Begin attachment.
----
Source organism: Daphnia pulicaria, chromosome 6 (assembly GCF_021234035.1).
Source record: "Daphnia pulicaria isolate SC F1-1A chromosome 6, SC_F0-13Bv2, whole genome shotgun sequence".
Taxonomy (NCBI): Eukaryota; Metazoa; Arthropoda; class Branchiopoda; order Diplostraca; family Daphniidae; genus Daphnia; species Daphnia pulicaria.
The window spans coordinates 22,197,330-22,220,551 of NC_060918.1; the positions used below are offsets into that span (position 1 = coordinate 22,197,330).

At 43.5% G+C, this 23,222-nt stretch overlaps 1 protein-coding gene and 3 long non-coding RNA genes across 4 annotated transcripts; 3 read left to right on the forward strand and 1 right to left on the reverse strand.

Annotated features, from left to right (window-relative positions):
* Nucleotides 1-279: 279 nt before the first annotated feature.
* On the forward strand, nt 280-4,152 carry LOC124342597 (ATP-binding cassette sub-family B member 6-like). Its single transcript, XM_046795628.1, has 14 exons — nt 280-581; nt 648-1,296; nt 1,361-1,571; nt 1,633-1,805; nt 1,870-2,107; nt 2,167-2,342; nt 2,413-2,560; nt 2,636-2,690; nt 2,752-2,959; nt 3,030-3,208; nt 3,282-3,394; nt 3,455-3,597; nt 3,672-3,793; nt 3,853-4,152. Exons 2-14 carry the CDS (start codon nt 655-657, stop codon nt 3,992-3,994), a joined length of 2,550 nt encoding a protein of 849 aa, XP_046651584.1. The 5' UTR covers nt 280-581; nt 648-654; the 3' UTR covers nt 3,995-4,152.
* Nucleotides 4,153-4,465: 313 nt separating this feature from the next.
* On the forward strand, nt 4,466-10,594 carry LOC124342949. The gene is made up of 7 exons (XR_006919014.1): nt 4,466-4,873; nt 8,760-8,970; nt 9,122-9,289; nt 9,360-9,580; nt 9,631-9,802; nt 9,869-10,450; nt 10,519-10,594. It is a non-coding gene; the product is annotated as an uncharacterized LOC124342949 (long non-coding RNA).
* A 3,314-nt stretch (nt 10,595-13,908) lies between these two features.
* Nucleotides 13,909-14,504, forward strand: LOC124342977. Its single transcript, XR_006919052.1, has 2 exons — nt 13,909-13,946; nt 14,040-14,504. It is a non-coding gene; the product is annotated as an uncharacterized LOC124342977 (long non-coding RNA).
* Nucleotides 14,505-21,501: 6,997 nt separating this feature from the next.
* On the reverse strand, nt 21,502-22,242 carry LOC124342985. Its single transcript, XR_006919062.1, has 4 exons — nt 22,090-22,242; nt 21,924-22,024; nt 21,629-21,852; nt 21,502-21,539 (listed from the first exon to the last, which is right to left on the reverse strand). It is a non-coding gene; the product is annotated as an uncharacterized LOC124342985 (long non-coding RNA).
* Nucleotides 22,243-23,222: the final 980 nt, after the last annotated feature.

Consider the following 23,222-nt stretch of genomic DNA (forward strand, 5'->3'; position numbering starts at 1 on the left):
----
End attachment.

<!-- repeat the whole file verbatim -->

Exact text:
Source organism: Daphnia pulicaria, chromosome 6 (assembly GCF_021234035.1).
Source record: "Daphnia pulicaria isolate SC F1-1A chromosome 6, SC_F0-13Bv2, whole genome shotgun sequence".
Taxonomy (NCBI): Eukaryota; Metazoa; Arthropoda; class Branchiopoda; order Diplostraca; family Daphniidae; genus Daphnia; species Daphnia pulicaria.
The window spans coordinates 22,197,330-22,220,551 of NC_060918.1; the positions used below are offsets into that span (position 1 = coordinate 22,197,330).

At 43.5% G+C, this 23,222-nt stretch overlaps 1 protein-coding gene and 3 long non-coding RNA genes across 4 annotated transcripts; 3 read left to right on the forward strand and 1 right to left on the reverse strand.

Annotated features, from left to right (window-relative positions):
* Nucleotides 1-279: 279 nt before the first annotated feature.
* On the forward strand, nt 280-4,152 carry LOC124342597 (ATP-binding cassette sub-family B member 6-like). Its single transcript, XM_046795628.1, has 14 exons — nt 280-581; nt 648-1,296; nt 1,361-1,571; nt 1,633-1,805; nt 1,870-2,107; nt 2,167-2,342; nt 2,413-2,560; nt 2,636-2,690; nt 2,752-2,959; nt 3,030-3,208; nt 3,282-3,394; nt 3,455-3,597; nt 3,672-3,793; nt 3,853-4,152. Exons 2-14 carry the CDS (start codon nt 655-657, stop codon nt 3,992-3,994), a joined length of 2,550 nt encoding a protein of 849 aa, XP_046651584.1. The 5' UTR covers nt 280-581; nt 648-654; the 3' UTR covers nt 3,995-4,152.
* Nucleotides 4,153-4,465: 313 nt separating this feature from the next.
* On the forward strand, nt 4,466-10,594 carry LOC124342949. The gene is made up of 7 exons (XR_006919014.1): nt 4,466-4,873; nt 8,760-8,970; nt 9,122-9,289; nt 9,360-9,580; nt 9,631-9,802; nt 9,869-10,450; nt 10,519-10,594. It is a non-coding gene; the product is annotated as an uncharacterized LOC124342949 (long non-coding RNA).
* A 3,314-nt stretch (nt 10,595-13,908) lies between these two features.
* Nucleotides 13,909-14,504, forward strand: LOC124342977. Its single transcript, XR_006919052.1, has 2 exons — nt 13,909-13,946; nt 14,040-14,504. It is a non-coding gene; the product is annotated as an uncharacterized LOC124342977 (long non-coding RNA).
* Nucleotides 14,505-21,501: 6,997 nt separating this feature from the next.
* On the reverse strand, nt 21,502-22,242 carry LOC124342985. Its single transcript, XR_006919062.1, has 4 exons — nt 22,090-22,242; nt 21,924-22,024; nt 21,629-21,852; nt 21,502-21,539 (listed from the first exon to the last, which is right to left on the reverse strand). It is a non-coding gene; the product is annotated as an uncharacterized LOC124342985 (long non-coding RNA).
* Nucleotides 22,243-23,222: the final 980 nt, after the last annotated feature.

Consider the following 23,222-nt stretch of genomic DNA (forward strand, 5'->3'; position numbering starts at 1 on the left):